Most importantly, all of the patients were classified into the same category of severity by both methods, as shown by (Fig. 3). The results showed that all patients who have AVA less than 1 cm2 using hybrid IC-Doppler method also have AVA less than 1 cm2 by the invasive measures (Gorlin equation) and this applies also to those with AVA more than 1 cm2. This means that even if there is a difference between hybrid IC-Doppler and invasive measures estimation of the AVA, the grade of the stenosis will not differ and this will make better justifications of the decisions made based on this estimation, like doing valve replacement for example.

The IC-Doppler hybrid method has limited value in severe mitral regurgitation, severe tricuspid regurgitation, severe aortic regurgitation and significant left-to-right shunting [2729]. Moreover, Impedance cardiography should not be used for patients with severely abnormal cardiac or thoracic anatomy [30]. There are clinical conditions associated with underestimated measurements of the cardiac output and stroke volume in comparison with the invasive thermodulation method. These conditions includes hyperdynamic status (e.g. Septic shock), tachycardia and cardiac arrhythmia [31]. The estimation of Stroke volume by impedance cardiography can also be inaccurate, when there is a considerable degree of arterial hypertension, in case of short and tall population (Patients height less than 120 cm or over 230 cm) and in thin or obese patients (weight is less 30 kg or over 155 kg) [32].

The results of our non-invasive IC-derived hybrid approach may be equally used instead of left heart catheterization-derived to determine the AVA in aortic valve stenosis. Comparing both methods by Bland-Altman analysis showed a mean difference close to zero, a range within two standard deviations and very similar limits of agreement.

Limitations

There are some limitations of the method used (IC-Doppler hybrid). Impedance cardiography assumes that the chest is a symmetrical cylinder, so this method cannot be applied in patients with thoracic anatomic abnormalities and those with height or weight extremes as mentioned earlier [30, 32]. However, these patients represent a minority of patients in which we need to use invasive measures.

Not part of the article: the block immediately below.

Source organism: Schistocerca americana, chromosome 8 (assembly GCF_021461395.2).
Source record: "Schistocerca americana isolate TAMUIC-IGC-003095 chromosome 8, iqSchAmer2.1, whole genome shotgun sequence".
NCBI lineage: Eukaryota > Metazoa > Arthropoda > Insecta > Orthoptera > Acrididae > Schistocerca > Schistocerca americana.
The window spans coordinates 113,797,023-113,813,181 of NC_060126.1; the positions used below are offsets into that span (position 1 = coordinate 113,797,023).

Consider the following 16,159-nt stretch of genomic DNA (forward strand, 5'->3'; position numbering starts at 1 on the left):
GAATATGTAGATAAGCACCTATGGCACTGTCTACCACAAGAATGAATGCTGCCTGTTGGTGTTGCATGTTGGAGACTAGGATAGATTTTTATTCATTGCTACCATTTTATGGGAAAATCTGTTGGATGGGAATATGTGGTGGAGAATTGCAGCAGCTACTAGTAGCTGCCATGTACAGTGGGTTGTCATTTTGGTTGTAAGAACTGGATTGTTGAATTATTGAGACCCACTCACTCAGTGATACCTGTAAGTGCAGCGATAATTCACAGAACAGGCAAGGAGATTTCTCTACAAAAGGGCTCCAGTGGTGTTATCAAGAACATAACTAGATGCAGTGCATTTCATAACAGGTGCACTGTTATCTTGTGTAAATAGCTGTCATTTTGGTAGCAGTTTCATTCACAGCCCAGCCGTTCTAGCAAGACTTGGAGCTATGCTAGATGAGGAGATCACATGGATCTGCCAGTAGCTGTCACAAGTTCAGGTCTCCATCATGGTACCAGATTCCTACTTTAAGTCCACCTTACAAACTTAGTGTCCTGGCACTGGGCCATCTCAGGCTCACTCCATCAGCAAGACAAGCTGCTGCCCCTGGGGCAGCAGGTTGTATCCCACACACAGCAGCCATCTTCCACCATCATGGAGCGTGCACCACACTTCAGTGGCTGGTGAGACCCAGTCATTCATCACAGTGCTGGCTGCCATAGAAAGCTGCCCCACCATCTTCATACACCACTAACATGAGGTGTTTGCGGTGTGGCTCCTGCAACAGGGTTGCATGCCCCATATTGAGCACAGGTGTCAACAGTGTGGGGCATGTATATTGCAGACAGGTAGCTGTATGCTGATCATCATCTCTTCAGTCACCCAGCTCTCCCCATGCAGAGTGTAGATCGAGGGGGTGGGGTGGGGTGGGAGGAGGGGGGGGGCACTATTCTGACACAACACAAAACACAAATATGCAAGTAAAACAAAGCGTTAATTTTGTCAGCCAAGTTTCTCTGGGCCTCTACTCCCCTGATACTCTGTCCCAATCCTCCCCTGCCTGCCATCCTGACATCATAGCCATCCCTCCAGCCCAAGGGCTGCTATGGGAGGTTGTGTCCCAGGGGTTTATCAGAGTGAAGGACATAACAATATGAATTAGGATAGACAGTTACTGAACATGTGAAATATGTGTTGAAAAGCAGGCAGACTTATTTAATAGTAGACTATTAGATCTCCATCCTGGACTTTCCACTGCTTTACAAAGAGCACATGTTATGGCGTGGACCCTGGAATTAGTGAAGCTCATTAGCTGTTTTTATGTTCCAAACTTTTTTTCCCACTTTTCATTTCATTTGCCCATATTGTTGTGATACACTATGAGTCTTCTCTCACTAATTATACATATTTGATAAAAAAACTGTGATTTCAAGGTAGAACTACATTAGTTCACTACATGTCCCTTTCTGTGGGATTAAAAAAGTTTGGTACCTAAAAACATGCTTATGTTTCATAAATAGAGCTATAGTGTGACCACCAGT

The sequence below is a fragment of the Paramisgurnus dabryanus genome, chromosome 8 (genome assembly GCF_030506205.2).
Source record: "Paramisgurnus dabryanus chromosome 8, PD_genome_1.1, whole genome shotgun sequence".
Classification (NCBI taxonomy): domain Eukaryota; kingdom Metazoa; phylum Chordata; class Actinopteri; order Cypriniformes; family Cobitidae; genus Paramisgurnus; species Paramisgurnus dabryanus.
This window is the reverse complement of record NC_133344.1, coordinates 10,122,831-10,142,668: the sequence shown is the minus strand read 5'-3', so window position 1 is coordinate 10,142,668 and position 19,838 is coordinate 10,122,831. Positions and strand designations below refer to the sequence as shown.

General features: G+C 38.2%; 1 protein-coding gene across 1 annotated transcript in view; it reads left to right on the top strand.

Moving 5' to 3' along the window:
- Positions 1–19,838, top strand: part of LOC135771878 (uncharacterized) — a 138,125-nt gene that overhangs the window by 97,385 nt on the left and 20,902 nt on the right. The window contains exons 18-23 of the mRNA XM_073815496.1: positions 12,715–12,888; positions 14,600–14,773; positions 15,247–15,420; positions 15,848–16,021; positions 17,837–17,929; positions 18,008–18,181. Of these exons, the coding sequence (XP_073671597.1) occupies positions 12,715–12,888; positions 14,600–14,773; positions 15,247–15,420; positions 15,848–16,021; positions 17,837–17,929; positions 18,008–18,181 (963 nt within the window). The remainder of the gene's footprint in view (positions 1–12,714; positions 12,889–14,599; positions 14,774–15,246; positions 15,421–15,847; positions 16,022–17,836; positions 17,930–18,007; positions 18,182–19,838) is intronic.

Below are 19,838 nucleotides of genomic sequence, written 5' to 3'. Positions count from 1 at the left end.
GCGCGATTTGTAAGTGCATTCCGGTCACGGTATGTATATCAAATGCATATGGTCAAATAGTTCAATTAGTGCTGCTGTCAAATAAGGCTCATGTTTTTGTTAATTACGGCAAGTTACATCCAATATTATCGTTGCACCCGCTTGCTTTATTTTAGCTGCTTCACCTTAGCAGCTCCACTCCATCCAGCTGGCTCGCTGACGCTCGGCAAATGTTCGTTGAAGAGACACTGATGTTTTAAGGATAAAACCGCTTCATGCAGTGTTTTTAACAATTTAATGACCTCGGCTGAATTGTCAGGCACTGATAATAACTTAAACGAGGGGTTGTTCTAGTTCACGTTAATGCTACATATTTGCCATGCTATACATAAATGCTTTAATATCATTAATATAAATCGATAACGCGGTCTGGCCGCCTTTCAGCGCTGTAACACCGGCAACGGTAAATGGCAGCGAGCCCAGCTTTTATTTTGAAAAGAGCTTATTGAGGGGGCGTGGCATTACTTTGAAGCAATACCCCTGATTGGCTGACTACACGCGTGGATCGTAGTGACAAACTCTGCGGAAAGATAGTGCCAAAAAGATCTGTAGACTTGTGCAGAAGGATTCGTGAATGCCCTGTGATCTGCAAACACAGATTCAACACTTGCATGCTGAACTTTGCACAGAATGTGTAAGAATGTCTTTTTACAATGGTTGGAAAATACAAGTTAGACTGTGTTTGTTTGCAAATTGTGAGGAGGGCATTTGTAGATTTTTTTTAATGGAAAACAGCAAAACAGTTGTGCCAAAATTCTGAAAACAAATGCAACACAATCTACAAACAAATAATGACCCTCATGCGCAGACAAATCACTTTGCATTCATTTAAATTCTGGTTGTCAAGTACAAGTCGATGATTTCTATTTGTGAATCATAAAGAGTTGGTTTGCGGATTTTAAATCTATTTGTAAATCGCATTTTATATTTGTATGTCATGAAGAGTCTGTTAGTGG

Another minority of patients that hybrid IC-Doppler may underestimate cardiac output and thus affect AVA calculation like in tachycardia, arrhythmias and conditions with hyperdynamic status like in septic shock, but other non-invasive methods also may be less accurate in these settings and the patients may be hemodynamically unstable to undergo AVA estimation. Additionally, the IC-Doppler hybrid method has limited value in severe valvular diseases including severe mitral, tricuspid and aortic regurgitation and significant left-to-right shunting.

Secondly, the impedance cardiography (IC) was done once to each patient which may raise the query about reproducibility and consistency of this method. However, IC effectiveness in estimation of cardiac output (CO) was proved to be reproducible and comparable or superior to other methods of CO estimation in previous studies [13].

Thirdly, the absence of a control group may limit the validity of the results but there is no control group in most of the studies of this type as there is an ethical and practical problems in doing invasive risky procedures like heart catheterization in normal people.

Lastly, additional studies with a greater number of patients, including those with a low ejection fraction or prosthetic aortic valve must be performed in order to explore the utility of widespread use of this new method.

Conclusions

A hybrid approach using impedance cardiography and echocardiography provides an applicable, feasible, accurate, efficient, cheap and non-invasive method for measuring SV that can be frequently used in aortic stenosis follow-up and in patients with a poor acoustic window or inaccurate LVOT measurement because it bypasses the difficulties associated with determining the LVOT diameter by echocardiography.

Abbreviations

AVA: 

Aortic valve area

IC: 

Impedance cardiography

TTE: 

Transthoracic echocardiography

CE: 

Continuity equation

LVOT: 

Left ventricular outflow tract

VTI: 

Velocity-time integral

CMR: 

Cardiovascular magnetic resonance imaging

Declarations

Acknowledgements

The authors thank Al Bishawi, Ahmad from An Najah National University, Palestine for his editorial contribution.

Open AccessThis article is distributed under the terms of the Creative Commons Attribution 4.0 International License (http://creativecommons.org/licenses/by/4.0/), which permits unrestricted use, distribution, and reproduction in any medium, provided you give appropriate credit to the original author(s) and the source, provide a link to the Creative Commons license, and indicate if changes were made. The Creative Commons Public Domain Dedication waiver (http://creativecommons.org/publicdomain/zero/1.0/) applies to the data made available in this article, unless otherwise stated.

Authors’ Affiliations

(1)
Department of Cardiology, Department of Cardiology, Al Najah National University Hospital
(2)
Al-Quds University
(3)
Department of Cardiology, Zentralklinik Bad Berka

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Copyright

© Daralammouri et al. 2016